Reading Interest Codes
A Quick Guide

The interest code helps you figure out if you’d like to work in a particular occupation. 

It’s based on the Canadian Work Preference Inventory (CWPI), which measures 5 occupational interests: Directive, Innovative, Methodical, Objective, and Social.

Each set of 3 interest codes for this NOC group is listed in order of importance.

A code in capital letters means it’s a strong fit for the occupation.

A code in all lowercase letters means the fit is weaker.

Learn About Interests


Typical ability expectations for this NOC group
Your abilities

To fill in or change the values for your abilities, complete the Abilities Exercise in CAREERinsite.

Mental Abilities

General Learning Ability

Verbal Ability

Numerical Ability

Visual Abilities

Spatial Perception

Form Perception

Clerical Perception

Physical Abilities

Motor Coordination

Finger Dexterity

Manual Dexterity

Understanding Abilities

A Quick Guide

You are born with abilities that help you process certain types of information and turn it into action. These abilities influence which skills you can learn more easily.

The abilities or aptitudes shown for this NOC group come from the General Aptitude Test Battery (GATB). The GATB measures 9 aptitudes. It groups them into 3 categories: mental, visual, and physical.

The abilities scores range from 1 to 5, with 5 being stronger.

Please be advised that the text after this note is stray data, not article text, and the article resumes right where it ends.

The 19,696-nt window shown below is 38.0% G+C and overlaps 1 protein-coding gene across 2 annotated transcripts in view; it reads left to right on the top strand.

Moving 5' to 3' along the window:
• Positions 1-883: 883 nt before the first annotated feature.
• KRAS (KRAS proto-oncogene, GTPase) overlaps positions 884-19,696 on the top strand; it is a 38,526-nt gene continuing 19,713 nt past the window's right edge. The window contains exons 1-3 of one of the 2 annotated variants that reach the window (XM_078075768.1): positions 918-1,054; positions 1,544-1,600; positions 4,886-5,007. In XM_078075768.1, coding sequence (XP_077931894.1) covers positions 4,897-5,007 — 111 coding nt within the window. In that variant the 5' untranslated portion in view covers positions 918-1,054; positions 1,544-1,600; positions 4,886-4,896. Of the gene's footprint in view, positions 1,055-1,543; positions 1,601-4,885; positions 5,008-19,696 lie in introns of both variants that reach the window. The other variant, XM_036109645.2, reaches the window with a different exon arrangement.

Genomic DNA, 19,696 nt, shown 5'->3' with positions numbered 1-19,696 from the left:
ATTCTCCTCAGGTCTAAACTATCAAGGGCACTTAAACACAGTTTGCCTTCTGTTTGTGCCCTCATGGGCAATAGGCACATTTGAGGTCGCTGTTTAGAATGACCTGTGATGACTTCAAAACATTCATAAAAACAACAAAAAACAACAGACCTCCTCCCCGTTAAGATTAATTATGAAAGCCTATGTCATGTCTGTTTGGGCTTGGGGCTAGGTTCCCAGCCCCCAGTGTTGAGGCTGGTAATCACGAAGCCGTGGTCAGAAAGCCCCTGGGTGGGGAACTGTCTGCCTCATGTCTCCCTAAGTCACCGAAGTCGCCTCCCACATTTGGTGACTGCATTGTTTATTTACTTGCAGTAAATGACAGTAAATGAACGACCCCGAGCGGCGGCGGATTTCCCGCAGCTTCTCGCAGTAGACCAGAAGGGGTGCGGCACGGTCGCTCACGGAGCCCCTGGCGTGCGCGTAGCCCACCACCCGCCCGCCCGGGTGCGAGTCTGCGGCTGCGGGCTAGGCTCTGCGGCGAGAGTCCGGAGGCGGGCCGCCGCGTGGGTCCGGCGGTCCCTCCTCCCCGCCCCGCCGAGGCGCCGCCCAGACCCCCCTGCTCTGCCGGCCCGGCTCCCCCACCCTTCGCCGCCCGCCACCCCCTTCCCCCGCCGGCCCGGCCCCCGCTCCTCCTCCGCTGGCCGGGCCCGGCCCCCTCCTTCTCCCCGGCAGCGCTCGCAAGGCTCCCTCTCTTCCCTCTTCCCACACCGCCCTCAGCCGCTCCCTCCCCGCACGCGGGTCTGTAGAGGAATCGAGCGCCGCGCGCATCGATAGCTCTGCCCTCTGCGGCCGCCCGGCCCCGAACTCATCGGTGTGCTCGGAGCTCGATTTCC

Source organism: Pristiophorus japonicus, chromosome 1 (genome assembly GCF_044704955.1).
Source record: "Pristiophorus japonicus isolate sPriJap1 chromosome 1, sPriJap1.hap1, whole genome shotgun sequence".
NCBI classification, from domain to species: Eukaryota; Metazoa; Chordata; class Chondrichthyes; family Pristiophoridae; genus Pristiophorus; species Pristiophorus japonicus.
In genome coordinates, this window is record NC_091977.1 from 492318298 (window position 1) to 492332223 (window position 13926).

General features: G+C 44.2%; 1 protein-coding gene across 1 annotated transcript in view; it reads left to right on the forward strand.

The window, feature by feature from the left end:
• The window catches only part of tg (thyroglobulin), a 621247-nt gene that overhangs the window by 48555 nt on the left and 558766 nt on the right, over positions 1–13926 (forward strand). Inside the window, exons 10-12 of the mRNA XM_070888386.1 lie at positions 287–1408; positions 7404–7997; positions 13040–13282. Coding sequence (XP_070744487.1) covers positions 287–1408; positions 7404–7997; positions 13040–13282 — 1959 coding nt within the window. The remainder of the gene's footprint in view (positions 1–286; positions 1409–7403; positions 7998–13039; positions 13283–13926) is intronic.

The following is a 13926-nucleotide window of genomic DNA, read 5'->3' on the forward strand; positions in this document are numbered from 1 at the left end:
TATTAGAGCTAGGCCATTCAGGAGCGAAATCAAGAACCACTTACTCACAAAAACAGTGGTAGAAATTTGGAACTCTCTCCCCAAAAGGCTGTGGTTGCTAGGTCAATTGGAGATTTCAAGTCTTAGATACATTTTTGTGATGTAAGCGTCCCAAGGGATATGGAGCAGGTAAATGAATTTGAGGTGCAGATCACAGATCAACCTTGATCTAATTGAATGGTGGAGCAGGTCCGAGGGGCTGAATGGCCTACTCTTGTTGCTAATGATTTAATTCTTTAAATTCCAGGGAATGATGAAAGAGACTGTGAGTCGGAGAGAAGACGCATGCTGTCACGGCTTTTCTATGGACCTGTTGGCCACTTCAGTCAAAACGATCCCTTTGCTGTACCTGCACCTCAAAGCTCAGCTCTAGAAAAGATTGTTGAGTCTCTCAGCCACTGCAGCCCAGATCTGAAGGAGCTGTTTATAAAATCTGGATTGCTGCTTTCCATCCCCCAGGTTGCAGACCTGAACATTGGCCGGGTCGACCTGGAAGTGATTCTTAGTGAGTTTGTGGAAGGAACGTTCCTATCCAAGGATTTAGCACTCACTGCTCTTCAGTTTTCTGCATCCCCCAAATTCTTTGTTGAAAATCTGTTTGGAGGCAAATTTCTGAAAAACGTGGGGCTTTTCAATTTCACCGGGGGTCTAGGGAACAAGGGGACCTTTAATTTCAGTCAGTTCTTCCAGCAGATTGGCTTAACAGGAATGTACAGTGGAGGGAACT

Learn About Abilities

Traits & Skills
Updated Mar 31, 2022

Wholesale, nontechnical sales representatives need:

  • Self-confidence and self-motivation
  • Listening and presentation skills
  • Perseverance and resilience
  • Flexibility and adaptability
  • An even temperament
  • Stress-management skills
  • Time-management, communication, and problem-solving skills
  • The ability to work independently and as part of a team
  • The ability to serve both company and client needs
  • Computer literacy

They should enjoy meeting new people and selling goods or services. They should like identifying and approaching potential customers and building relationships. They should enjoy building agreement and overseeing the preparation of sales contracts.

In Alberta, this occupation is part of 1 or more 2016 National Occupational Classification (NOC) groups. If there are multiple related NOC groups, select a NOC heading to learn about each one.